Review: Work Like Any Other by Virginia Reeves
Family, guilt and trying to find a sense of self are the major themes of this beautiful but occasionally morally complex debut novel by American author Virginia Reeves. Roscoe T Martin is a qualified electrician, living in Alabama in the 1920s, who loves his work. Things change when he and his wife inherit a farm from his wife's parents. The farm isn't going so well; Roscoe hates the long and difficult work, but he has a plan--one that is not strictly legal--to modernise the farm so that it can use electricity. While his plans initially do what he intended--to save the farm and his marriage--they soon come at a huge personal cost and Roscoe's life is thrown into disarray, with each turn more miserable than the next when he is arrested and convicted for manslaughter and sent to prison.
I was pleasantly surprised by how much I enjoyed this one. The story was complex in a number of ways--it was not just the story of how one man went to prison, but also the story of the breakdown of an already failing marriage, of the way prisoners were treated differently depending on their race (while Roscoe goes to prison, Wilson his somewhat unwilling accomplice who worked on the farm is sentence to work as what essentially slave labour in a coal mine and thereafter no one in the government seems to have a record of his whereabouts.) Most of the story, but for a few chapters, are told from the perspective of Roscoe, and I found it hard to get much of an understanding of Marie. While her reasons for not being able to forgive Roscoe are clear and understandable, and certainly her treatment of Wilson and Moa is commendable, I found it difficult to retain any sympathy for her once a certain deception was made clear to the reader, and felt that her actions moved from seeking justice to vindictiveness. But then again as a reader, I've spent so much time watching Roscoe suffer and grow that my viewpoint is probably biased. Or maybe it does raise the question--how much punishment is enough?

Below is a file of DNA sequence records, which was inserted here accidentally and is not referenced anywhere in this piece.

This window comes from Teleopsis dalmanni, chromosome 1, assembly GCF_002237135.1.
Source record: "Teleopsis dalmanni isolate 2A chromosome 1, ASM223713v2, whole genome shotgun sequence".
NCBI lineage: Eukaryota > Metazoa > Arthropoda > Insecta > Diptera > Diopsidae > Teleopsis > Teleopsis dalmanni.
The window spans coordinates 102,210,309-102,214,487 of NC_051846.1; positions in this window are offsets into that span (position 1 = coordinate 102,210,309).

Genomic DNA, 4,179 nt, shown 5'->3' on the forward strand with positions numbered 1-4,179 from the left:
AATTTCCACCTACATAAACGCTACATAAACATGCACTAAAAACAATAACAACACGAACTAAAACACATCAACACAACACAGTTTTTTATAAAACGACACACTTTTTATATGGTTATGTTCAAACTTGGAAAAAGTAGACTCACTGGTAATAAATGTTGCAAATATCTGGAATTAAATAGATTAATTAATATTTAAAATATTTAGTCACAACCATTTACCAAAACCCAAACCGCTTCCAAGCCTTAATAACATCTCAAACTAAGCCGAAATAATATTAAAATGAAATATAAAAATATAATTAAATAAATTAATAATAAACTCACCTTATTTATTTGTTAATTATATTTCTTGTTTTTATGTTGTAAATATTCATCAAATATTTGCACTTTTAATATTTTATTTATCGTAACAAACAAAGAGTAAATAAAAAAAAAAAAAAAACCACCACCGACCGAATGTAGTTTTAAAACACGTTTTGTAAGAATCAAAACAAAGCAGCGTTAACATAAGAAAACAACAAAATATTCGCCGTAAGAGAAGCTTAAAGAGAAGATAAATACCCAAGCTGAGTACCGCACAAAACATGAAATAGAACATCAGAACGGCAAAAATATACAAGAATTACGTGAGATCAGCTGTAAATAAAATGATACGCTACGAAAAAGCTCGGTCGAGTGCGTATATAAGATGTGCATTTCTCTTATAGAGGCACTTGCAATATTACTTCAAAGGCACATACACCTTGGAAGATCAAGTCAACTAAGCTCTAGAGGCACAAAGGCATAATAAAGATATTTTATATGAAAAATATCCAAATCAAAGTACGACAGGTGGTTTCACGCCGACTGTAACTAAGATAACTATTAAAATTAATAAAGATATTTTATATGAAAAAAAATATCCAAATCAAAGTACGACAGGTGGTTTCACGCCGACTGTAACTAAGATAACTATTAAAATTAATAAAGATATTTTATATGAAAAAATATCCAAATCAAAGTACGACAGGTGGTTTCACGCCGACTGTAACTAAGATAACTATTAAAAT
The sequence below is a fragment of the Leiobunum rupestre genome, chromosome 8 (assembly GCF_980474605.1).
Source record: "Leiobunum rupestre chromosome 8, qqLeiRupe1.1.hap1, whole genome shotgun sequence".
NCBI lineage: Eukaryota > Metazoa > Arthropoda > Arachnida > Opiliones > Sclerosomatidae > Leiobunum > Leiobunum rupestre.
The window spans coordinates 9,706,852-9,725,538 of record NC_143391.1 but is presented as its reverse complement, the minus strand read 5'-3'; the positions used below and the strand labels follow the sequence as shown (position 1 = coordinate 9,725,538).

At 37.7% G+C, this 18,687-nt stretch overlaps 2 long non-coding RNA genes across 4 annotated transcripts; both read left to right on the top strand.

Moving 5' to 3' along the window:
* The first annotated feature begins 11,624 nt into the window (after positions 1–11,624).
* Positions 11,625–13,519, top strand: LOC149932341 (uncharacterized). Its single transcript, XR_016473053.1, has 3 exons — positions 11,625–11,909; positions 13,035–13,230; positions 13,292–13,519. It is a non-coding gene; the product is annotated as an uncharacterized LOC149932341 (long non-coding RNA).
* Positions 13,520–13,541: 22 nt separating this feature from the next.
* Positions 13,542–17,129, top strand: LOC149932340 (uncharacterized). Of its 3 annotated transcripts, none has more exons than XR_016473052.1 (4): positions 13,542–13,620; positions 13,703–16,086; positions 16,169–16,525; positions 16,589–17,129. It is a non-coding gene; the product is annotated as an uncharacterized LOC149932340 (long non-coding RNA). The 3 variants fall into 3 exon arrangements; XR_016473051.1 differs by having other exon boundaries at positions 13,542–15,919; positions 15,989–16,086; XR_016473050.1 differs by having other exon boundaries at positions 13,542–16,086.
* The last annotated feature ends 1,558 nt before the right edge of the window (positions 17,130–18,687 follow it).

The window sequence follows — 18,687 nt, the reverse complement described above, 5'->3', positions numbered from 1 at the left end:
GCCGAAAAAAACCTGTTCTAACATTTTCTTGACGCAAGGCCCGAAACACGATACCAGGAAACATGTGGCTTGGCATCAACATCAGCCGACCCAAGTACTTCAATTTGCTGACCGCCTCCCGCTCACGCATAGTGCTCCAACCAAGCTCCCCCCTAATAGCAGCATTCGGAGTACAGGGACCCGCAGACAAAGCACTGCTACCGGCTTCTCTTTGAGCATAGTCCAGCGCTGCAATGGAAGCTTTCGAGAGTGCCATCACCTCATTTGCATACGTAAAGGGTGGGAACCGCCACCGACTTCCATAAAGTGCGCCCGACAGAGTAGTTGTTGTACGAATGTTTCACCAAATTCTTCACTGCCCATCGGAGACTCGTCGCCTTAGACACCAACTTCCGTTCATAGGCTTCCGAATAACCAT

Overall an enjoyable and thought provoking read. Highly recommended.
Thank you to Simon and Schuster Australia for my ARC.
Virginia Reeves will be appearing at Adelaide Writers' Week on Sunday 28 February at 12pm on the West Stage and again on Tuesday 1 March at 12pm on the East Stage, as part of a national tour.